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Essential Question. How does the Constitution protect citizen rights?. Citizen Rights (1). Freedom of Speech. Democratic government requires every person has the right to speak freely. Pure Speech. Verbal expression of opinion before an audience that has chosen to listen. Symbolic Speech.

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Essential question
Essential Question

  • How does the Constitution protect citizen rights?

Freedom of speech
Freedom of Speech

  • Democratic government requires every person has the right to speak freely

Pure speech
Pure Speech

  • Verbal expression of opinion before an audience that has chosen to listen

Symbolic speech
Symbolic Speech

  • Using actions and symbols to express opinions

Texas v johnson 1989
Texas v. Johnson (1989)

  • Flag-burning is protected as symbolic speech

Limiting speech
Limiting Speech

  • Right of free speech must be balanced against the need to protect society

Seditious speech
Seditious Speech

  • Any speech urging resistance to lawful authority or advocating the overthrow of the government

Court guidelines
Court Guidelines

  • Three constitutional tests to establish limits on speech:

  • The clear and present danger rule

  • The bad tendency doctrine

  • The preferred position doctrine

Clear and present danger
Clear and Present Danger

  • When the speech in question clearly presents an immediate danger

Schenck v united states 1919
Schenck v. United States (1919)

  • Schenck urged draftees to obstruct the war effort in WWI

  • During wartime this speech threatened the well-being of the nation

The bad tendency doctrine
The Bad Tendency Doctrine

  • Gitlow v. New York (1925)

  • Speech restricted if it had a tendency to lead to illegal action

Preferred position doctrine
Preferred Position Doctrine

  • First Amendment freedoms hold a preferred position over competing interests

  • Government must show limiting them is absolutely necessary

Brandenberg v ohio
Brandenberg v. Ohio

  • KKK leader arrested for refusing to end a rally and cross burning

  • Court ruled in his favor as there was no evidence his speech intended to create immediate acts of violence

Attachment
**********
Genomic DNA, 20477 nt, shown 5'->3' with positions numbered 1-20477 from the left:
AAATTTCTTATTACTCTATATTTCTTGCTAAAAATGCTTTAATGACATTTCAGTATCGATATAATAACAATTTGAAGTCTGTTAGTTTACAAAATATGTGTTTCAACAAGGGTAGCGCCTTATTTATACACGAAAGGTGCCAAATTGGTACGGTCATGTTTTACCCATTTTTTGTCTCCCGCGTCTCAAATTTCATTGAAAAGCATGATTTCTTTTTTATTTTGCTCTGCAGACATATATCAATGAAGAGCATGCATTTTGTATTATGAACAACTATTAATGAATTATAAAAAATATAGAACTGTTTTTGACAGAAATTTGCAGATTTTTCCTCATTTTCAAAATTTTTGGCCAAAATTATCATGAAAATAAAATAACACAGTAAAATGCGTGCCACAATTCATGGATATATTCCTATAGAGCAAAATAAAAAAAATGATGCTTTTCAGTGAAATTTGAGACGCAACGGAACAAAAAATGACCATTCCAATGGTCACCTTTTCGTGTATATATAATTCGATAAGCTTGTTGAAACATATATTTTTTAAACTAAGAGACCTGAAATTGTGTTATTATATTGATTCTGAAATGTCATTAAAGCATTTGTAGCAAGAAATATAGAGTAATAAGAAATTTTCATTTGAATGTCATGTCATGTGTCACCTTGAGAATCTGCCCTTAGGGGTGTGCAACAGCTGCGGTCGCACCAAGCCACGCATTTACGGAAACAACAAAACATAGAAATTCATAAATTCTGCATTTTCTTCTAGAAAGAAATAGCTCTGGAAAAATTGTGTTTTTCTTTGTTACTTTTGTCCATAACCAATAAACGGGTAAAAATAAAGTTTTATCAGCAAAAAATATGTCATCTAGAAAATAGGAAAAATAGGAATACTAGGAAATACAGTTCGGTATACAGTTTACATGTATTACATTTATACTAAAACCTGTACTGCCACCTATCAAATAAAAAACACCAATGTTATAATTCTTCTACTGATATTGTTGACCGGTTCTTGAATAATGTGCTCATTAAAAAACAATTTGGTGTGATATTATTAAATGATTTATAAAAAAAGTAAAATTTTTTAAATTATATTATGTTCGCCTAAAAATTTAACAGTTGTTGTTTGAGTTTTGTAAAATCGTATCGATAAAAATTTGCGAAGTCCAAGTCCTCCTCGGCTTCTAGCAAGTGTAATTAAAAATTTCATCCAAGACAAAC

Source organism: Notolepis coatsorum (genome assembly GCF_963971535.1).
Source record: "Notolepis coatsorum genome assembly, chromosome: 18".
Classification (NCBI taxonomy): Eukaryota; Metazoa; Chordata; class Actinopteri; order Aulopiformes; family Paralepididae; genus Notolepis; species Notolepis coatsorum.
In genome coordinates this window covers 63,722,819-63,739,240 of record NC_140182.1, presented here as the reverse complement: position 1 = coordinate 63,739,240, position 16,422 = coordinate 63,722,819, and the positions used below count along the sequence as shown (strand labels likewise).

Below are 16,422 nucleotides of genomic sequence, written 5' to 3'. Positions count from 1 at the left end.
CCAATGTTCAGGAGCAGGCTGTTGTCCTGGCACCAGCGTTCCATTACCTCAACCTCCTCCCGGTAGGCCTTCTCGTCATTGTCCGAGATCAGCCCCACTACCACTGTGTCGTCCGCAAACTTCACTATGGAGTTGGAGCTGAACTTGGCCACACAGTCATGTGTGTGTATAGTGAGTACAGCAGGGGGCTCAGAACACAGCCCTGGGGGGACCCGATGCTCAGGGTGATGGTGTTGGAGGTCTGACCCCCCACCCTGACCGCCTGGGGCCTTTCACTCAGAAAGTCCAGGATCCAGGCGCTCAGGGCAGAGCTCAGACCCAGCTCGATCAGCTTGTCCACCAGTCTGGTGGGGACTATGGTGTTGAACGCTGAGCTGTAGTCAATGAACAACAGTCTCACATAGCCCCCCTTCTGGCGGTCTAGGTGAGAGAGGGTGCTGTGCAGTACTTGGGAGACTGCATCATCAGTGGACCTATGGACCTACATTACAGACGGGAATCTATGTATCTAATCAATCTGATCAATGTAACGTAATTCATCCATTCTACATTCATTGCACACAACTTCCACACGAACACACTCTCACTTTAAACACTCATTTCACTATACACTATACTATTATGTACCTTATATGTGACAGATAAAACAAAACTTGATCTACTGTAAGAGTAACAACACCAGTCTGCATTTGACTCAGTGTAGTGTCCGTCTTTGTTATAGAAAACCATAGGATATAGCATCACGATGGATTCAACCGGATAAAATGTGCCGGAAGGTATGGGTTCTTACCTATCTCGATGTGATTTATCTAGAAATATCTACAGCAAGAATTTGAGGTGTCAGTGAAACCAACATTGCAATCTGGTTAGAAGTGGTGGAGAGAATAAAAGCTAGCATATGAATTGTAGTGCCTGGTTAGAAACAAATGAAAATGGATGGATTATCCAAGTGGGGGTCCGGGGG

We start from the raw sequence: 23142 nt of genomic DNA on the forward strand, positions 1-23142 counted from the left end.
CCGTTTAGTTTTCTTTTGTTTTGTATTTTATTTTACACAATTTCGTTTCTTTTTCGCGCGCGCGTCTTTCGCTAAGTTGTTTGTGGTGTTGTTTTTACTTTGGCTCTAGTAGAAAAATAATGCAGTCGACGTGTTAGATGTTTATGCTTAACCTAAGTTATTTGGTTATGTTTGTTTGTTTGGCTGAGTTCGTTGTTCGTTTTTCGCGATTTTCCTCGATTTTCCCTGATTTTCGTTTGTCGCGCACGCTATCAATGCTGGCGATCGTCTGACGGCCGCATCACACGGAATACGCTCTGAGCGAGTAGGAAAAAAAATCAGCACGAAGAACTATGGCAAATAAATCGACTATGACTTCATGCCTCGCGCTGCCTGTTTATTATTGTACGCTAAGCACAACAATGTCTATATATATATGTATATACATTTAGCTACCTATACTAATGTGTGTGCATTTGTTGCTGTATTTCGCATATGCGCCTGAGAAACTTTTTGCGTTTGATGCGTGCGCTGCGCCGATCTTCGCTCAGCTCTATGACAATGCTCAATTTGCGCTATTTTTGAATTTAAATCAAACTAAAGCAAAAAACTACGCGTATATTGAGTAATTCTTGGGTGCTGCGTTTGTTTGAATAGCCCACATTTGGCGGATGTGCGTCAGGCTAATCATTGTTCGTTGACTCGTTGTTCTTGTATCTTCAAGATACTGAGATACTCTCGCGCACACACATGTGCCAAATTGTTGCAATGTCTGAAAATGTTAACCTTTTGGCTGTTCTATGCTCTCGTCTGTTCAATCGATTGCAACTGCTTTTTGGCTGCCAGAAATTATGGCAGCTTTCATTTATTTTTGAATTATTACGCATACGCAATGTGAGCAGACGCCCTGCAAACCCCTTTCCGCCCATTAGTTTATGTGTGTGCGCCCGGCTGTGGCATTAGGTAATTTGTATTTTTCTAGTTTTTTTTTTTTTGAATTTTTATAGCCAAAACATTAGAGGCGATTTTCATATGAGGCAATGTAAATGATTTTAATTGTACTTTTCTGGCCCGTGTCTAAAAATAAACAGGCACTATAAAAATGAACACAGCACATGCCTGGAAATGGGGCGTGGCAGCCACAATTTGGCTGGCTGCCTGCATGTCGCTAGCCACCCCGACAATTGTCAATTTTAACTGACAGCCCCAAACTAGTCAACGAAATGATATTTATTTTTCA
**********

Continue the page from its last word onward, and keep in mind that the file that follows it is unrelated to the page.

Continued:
Defamatory speech
Defamatory Speech

  • 1st Amendment does not protect false speech that damages a person’s name

  • Slander – spoken

  • Libel - written

Fighting words
“Fighting Words”

  • Words so insulting they provoke immediate violence

  • Do not constitute free speech

Freedom of the press
Freedom of the Press

  • At times the right of the press to gather and publish information conflicts with other rights

Prior restraint
Prior Restraint

  • Censoring of the press by government

  • Can only occur in cases related to national security

Sheppard v maxwell 1966
Sheppard v. Maxwell (1966)

  • Overturned conviction of murderer because of pre-trial press coverage

Reno v american civil liberties union 1997
Reno v. American Civil Liberties Union (1997)

  • Internet speech deserves the same First Amendment protection as print media

Freedom of assembly
Freedom of Assembly

  • Right of the people to peaceably assemble and petition the government

Dejonge v oregon 1937
DeJonge v. Oregon (1937)

  • DeJonge was convicted of holding a Communist Party meeting

  • Conviction overturned as peaceful assembly for discussion

Public assembly
Public Assembly

  • Freedom includes right to parade and demonstrate in public

Cox v new hampshire 1941
Cox v. New Hampshire (1941)

  • A city can require a parade permit in order to march because of safety to citizens

Grayned v city of rockford
Grayned v. City of Rockford

  • Upheld a ban on demonstrations near schools that were intended to disrupt classes

The skokie case 1977
The Skokie Case (1977)

  • The American Nazi Party planned to hold a rally in a Jewish suburb of Chicago

  • Court allowed the march

Feiner v new york 1950
Feiner v. New York (1950)

  • Police arrested a man whose public speaking incited a violent crowd response

  • Court upheld his arrest as an act to keep the peace